NASA lost contact with its Mars-orbiting MAVEN satellite in late February. After months, everything was back correctly, but the satellite was almost lost, said Shannon Curry, a NASA researcher. space.com†
In late February, Maven ran into a problem with devices that measure a satellite’s orientation. As a result, the rotation of the aircraft cannot be recorded and the trajectory cannot be adjusted in case of deviations.
Because of these issues, Maven switched to a safety mode that kept him asleep. Meanwhile, a team of developers was working on the ground on a new system that would allow the satellite to navigate in a different way.
The team has been working on a new navigation software for some time, which uses stars as reference points. The system was supposed to be ready in October, but due to development months ahead of schedule, it could have been loaded onto the satellite earlier. As a result, it was possible to get MAVEN back in operation again at the end of May.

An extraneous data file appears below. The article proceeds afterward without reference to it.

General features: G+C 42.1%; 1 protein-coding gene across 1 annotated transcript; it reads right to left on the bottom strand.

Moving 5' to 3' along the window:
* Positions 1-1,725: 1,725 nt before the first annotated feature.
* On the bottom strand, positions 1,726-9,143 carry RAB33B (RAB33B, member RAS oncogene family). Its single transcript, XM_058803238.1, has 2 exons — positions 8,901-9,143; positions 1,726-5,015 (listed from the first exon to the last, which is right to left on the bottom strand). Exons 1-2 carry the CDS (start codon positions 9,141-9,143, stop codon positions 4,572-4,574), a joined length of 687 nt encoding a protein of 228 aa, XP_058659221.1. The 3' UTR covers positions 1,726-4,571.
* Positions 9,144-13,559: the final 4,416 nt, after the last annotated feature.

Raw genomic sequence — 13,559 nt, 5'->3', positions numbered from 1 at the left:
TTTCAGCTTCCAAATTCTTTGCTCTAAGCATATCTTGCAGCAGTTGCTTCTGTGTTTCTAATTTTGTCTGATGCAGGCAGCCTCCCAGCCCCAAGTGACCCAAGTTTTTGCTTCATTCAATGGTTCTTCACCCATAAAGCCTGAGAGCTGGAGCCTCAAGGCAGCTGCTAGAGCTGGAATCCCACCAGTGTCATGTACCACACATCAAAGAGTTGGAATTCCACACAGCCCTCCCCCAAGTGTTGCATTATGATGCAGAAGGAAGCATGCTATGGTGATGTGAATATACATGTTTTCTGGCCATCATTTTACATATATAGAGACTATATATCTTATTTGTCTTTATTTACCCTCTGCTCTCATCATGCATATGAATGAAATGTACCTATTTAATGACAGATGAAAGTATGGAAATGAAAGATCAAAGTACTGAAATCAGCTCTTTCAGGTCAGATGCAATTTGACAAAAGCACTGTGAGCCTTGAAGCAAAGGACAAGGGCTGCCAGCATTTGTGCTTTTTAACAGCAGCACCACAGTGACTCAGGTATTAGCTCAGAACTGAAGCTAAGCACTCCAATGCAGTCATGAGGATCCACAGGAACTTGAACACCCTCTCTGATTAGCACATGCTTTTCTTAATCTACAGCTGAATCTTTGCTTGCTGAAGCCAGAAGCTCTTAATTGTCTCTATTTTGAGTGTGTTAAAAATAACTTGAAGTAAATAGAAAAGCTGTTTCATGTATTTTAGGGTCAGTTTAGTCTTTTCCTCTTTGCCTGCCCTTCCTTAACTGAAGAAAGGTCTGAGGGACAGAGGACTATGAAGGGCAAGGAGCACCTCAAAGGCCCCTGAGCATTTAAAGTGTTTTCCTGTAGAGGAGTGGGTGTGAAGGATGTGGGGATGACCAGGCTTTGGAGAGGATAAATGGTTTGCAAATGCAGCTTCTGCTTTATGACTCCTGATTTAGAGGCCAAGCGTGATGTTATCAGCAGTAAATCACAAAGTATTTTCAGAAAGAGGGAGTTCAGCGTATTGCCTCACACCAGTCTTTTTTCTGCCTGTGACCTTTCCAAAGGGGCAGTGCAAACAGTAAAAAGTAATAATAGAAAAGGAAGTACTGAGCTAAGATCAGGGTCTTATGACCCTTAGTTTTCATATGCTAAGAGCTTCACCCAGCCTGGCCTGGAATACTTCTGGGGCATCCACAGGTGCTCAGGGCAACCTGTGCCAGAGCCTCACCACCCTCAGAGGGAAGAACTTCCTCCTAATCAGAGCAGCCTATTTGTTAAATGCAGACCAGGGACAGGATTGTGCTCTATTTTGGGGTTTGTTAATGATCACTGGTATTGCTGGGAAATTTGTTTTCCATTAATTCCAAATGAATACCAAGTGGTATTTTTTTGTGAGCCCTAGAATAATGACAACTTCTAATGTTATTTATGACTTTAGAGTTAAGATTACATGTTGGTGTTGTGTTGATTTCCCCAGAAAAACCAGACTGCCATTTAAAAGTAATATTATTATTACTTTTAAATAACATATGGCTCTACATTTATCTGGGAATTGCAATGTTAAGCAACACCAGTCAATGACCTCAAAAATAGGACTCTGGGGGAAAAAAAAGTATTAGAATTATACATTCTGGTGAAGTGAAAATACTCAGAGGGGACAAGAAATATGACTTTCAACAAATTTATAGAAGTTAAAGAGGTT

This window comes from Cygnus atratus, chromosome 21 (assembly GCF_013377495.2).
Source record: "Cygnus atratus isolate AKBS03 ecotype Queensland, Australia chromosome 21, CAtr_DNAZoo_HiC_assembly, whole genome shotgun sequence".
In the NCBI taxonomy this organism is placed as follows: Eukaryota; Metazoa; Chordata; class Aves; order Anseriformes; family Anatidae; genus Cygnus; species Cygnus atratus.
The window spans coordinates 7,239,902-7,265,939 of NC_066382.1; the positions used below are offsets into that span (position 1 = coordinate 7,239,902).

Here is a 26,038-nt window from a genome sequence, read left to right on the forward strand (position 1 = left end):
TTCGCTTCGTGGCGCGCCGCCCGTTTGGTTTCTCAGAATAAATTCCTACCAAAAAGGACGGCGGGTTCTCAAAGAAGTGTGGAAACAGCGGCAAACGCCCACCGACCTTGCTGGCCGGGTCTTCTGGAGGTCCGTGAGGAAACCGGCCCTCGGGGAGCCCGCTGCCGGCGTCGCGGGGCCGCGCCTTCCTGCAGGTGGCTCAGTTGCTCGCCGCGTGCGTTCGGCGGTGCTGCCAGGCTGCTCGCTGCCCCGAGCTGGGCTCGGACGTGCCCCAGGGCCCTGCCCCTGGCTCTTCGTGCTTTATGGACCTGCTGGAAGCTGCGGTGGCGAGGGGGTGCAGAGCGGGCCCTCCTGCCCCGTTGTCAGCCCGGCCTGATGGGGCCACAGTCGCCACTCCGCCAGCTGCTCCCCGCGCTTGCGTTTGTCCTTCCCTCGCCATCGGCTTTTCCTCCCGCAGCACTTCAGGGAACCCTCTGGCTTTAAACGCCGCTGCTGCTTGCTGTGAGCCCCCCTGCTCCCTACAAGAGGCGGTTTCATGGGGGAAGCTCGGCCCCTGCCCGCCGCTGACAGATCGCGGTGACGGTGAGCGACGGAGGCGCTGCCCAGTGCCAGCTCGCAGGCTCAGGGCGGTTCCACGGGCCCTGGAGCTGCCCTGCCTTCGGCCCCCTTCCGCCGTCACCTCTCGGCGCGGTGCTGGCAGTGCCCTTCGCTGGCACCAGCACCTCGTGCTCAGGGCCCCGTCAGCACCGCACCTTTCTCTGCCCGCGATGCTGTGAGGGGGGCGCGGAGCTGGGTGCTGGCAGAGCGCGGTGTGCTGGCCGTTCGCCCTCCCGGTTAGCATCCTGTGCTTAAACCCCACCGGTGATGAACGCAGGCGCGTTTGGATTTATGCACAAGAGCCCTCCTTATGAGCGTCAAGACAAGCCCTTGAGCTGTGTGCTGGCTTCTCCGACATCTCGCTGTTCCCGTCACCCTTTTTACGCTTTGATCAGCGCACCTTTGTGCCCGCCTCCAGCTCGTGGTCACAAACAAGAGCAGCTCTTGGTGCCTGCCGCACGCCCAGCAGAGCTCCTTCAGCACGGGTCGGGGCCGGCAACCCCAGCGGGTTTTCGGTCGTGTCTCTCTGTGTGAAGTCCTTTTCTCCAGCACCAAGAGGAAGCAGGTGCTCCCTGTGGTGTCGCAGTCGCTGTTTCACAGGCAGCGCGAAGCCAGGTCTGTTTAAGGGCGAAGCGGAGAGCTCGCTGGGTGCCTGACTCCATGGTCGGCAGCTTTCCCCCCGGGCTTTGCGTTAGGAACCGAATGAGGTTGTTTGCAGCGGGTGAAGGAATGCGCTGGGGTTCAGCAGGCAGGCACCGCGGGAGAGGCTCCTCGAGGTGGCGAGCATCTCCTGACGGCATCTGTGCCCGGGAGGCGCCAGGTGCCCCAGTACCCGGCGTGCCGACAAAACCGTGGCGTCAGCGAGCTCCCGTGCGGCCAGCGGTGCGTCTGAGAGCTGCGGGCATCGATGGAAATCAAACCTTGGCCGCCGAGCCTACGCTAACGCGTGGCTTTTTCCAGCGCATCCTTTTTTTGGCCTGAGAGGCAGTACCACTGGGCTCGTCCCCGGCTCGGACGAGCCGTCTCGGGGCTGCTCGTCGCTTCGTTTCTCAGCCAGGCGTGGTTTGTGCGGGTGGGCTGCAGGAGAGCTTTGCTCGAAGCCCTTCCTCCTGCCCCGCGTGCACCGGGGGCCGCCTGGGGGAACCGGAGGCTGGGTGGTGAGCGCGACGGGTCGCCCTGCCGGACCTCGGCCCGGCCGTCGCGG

According to Carey, turning the satellite into safe mode wasn’t disastrous. But we are close to losing the satellite.” She described Maven’s problems as “very serious and frightening”.
MAVEN stands for Mars Atmosphere and Volatile Evolution and has been in orbit around Mars since 2014. The spacecraft studies the Martian atmosphere and serves as a route station for communication between Earth and Mars vehicles.
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